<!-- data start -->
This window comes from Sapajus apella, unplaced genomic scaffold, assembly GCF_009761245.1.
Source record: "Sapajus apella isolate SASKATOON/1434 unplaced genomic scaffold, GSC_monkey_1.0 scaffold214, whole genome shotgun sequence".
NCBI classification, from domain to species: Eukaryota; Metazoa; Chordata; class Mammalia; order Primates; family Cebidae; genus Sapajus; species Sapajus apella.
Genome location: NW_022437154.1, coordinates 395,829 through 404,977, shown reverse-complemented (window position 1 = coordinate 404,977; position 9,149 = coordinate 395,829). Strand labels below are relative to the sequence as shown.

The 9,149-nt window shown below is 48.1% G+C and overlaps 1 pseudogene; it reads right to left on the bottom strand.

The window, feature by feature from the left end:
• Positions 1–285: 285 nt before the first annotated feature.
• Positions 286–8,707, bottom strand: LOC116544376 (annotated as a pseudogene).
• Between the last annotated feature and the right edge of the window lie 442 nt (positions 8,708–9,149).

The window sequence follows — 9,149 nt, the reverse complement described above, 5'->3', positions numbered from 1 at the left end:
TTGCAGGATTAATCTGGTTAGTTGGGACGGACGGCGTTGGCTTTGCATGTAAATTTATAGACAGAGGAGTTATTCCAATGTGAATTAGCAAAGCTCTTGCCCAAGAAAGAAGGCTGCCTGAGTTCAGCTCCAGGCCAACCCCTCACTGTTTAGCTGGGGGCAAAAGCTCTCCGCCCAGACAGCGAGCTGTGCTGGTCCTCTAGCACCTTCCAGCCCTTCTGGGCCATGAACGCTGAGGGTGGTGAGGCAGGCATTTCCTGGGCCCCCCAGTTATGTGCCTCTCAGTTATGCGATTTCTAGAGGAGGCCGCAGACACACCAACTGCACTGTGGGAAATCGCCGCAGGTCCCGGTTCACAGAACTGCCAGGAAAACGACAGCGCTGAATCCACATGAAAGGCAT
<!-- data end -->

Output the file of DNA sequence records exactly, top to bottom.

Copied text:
This window comes from Sapajus apella, unplaced genomic scaffold, assembly GCF_009761245.1.
Source record: "Sapajus apella isolate SASKATOON/1434 unplaced genomic scaffold, GSC_monkey_1.0 scaffold214, whole genome shotgun sequence".
NCBI classification, from domain to species: Eukaryota; Metazoa; Chordata; class Mammalia; order Primates; family Cebidae; genus Sapajus; species Sapajus apella.
Genome location: NW_022437154.1, coordinates 395,829 through 404,977, shown reverse-complemented (window position 1 = coordinate 404,977; position 9,149 = coordinate 395,829). Strand labels below are relative to the sequence as shown.

The 9,149-nt window shown below is 48.1% G+C and overlaps 1 pseudogene; it reads right to left on the bottom strand.

The window, feature by feature from the left end:
• Positions 1–285: 285 nt before the first annotated feature.
• Positions 286–8,707, bottom strand: LOC116544376 (annotated as a pseudogene).
• Between the last annotated feature and the right edge of the window lie 442 nt (positions 8,708–9,149).

The window sequence follows — 9,149 nt, the reverse complement described above, 5'->3', positions numbered from 1 at the left end:
TTGCAGGATTAATCTGGTTAGTTGGGACGGACGGCGTTGGCTTTGCATGTAAATTTATAGACAGAGGAGTTATTCCAATGTGAATTAGCAAAGCTCTTGCCCAAGAAAGAAGGCTGCCTGAGTTCAGCTCCAGGCCAACCCCTCACTGTTTAGCTGGGGGCAAAAGCTCTCCGCCCAGACAGCGAGCTGTGCTGGTCCTCTAGCACCTTCCAGCCCTTCTGGGCCATGAACGCTGAGGGTGGTGAGGCAGGCATTTCCTGGGCCCCCCAGTTATGTGCCTCTCAGTTATGCGATTTCTAGAGGAGGCCGCAGACACACCAACTGCACTGTGGGAAATCGCCGCAGGTCCCGGTTCACAGAACTGCCAGGAAAACGACAGCGCTGAATCCACATGAAAGGCAT